Can I bring my child(ren)?

Please do not bring your children. Taking care of them will distract you and others from the ceremony and no child care will be provided. Generally a child is considered old enough for the ceremony when they finish high school, although some exceptions are made for mature teens. Sometimes a Sweat Lodge Ceremony will be held as an initiation for a young person, upon reaching menarche, or graduation, or a biological time for entering adulthood, or another major milestone.


How hot does it get?

It can get as hot as any sauna I have ever been in. The rocks are glowing red and the steam can be at the boiling point of water. You may have several concerns if you are asking this question. One is that you have health concerns. If your doctor gives the go ahead for you to go to saunas then I expect the sweat lodge will be okay. Some medical conditions and medicines do have heat interactions and your concern is important. If you have concerns, please ask your doctor. However, if the reason you ask this question is that you are afraid of being uncomfortable, then the sweat lodge may not be for you. The sweat lodge can be uncomfortable to some people. We crawl on our hands and knees on the earth, sit for several hours in a tight cramped position, and have heat and steam pour over us in the complete darkness of the lodge. All the while we pray, sing, journey, rattle, etc. This is a very physical way to pray and it is not for everyone.

Does it matter that I take a medication?

It can be critical, depending on the type of medication you are on. Transdermal patches are affected by heat and can cause an overdose in some situations. You must get clearance from your physician if you have serious concerns. This is part of your preparation for the Lodge.


Is it true that menstruating woman are not allowed at the sweat lodge?

It is true that in many traditions there are restrictions against a woman on her moon coming into the sweat lodge. I personally feel that the decision should be up to the woman herself. Whatever your decision, feel free to participate in the Sweat Lodge Ceremony in whatever way you deem appropriate for yourself. Some of the women I know who choose to stay out of the lodge while on their moon still come and do great service helping with the door, passing in the antlers, etc. and helping with tending the fire and carrying the rocks. In the lodge, when the door is closed the walls disappear and when that happens the difference between the outside and the inside goes away too. This means that sitting by the fire can have just as strong a spiritual effect as being inside by the rocks. As part of my learning I have tended fire outside the Lodge and I can tell you that it was as intense a prayer/journey opportunity as inside the Lodge.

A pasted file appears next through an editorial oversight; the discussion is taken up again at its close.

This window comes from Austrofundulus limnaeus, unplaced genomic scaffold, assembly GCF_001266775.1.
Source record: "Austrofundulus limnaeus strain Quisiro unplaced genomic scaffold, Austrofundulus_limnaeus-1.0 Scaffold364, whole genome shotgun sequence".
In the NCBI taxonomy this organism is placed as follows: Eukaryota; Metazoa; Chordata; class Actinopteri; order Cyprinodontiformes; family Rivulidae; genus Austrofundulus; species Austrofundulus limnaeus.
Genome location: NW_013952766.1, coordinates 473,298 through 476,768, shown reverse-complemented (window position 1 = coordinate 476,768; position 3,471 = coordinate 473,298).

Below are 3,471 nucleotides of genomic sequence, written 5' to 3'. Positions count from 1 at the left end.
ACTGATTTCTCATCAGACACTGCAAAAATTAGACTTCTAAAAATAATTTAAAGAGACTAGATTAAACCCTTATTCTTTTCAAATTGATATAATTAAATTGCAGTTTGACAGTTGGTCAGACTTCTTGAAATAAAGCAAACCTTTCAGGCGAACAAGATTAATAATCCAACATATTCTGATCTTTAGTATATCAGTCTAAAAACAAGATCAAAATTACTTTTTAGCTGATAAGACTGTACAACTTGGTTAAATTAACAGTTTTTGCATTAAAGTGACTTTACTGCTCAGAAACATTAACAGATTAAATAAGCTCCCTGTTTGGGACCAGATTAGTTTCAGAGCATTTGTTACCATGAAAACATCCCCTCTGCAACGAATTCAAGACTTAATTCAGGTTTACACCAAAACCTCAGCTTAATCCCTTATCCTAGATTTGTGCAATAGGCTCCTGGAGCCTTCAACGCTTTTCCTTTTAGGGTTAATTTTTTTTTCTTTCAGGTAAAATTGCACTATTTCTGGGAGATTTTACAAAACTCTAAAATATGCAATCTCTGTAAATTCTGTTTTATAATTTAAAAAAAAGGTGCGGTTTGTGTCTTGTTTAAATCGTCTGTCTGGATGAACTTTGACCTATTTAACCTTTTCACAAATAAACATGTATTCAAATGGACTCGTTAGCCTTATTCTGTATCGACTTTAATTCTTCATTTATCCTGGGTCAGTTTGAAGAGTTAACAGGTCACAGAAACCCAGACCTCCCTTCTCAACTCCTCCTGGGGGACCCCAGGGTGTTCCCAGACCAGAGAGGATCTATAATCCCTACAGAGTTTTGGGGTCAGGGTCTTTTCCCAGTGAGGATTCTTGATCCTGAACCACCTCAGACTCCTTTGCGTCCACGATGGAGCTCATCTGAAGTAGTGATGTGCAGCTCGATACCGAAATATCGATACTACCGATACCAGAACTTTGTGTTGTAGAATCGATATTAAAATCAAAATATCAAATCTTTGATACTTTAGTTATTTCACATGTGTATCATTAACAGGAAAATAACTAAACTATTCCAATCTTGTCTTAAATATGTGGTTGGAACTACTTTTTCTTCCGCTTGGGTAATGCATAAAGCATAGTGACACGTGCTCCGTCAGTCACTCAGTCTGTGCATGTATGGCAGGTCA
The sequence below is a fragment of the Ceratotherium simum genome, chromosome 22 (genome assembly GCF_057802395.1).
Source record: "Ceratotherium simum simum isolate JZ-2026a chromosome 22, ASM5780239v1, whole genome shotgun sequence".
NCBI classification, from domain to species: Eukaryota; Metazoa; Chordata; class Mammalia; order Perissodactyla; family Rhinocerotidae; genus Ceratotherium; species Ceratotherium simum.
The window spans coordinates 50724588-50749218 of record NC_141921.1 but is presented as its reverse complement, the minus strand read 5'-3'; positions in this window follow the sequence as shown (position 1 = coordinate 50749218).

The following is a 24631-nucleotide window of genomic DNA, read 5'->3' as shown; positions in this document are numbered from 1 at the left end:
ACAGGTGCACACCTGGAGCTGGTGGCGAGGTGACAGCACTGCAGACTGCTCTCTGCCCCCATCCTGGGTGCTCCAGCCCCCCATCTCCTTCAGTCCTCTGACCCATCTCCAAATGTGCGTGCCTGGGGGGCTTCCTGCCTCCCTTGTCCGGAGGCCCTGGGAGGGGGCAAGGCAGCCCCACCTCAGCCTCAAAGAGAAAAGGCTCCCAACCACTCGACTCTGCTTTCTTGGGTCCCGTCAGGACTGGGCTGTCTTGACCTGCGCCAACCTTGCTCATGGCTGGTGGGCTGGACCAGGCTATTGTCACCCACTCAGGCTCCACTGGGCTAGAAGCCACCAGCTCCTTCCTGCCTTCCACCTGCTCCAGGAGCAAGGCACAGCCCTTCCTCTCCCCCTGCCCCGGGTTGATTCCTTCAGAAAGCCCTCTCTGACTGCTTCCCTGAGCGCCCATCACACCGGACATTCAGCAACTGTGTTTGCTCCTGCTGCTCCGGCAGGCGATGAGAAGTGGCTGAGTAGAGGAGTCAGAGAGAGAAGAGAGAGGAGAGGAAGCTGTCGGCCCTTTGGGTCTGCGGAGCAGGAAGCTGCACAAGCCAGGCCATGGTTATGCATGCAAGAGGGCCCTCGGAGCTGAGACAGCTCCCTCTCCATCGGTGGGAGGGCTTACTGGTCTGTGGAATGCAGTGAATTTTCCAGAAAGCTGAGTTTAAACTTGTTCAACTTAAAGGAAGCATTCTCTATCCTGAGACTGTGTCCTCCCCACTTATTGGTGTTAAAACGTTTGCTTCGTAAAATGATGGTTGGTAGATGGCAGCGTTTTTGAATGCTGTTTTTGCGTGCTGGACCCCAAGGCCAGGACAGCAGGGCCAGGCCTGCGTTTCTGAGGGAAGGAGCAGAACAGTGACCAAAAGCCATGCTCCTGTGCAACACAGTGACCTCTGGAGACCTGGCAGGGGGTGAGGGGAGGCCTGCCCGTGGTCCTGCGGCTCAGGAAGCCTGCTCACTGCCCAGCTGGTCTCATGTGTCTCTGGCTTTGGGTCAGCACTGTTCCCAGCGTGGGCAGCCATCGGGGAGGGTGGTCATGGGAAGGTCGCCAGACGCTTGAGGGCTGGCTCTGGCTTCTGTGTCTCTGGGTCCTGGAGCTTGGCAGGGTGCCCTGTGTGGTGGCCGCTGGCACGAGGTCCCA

Are pregnant woman allowed at/in the sweat lodge?

No one who is pregnant or thinks they might be pregnant is allowed into the Lodge. The process is just too dangerous for an unborn child due to the extremes of heat, sitting for long periods, etc.

This sounds so cool, can I tell all my friends so they can experience a sweat lodge too?

The Sweat Lodge is a serious ceremony and is performed for the well-being of the community and for the individuals taking part. It is not an event to come to out of curiosity or for having a "cool experience." I suggest if you are new to the process, come with a friend and experience it firsthand. See if the Sweat Lodge form of prayer and cleansing is something that you want to include on your personal journey. See how you feel afterwards and then you might invite others to join us next time. I do offer Sweat Lodge Ceremonies for private groups.

When are you holding a Sweat Lodge? Is there a regular schedule?

I generally offer a Sweat Lodge Ceremony once a month during late Spring through mid-autumn. Please see our Events page for upcoming scheduled events. Please contact us if you would like to be added to the notification email list for any of our scheduled events.

Thank you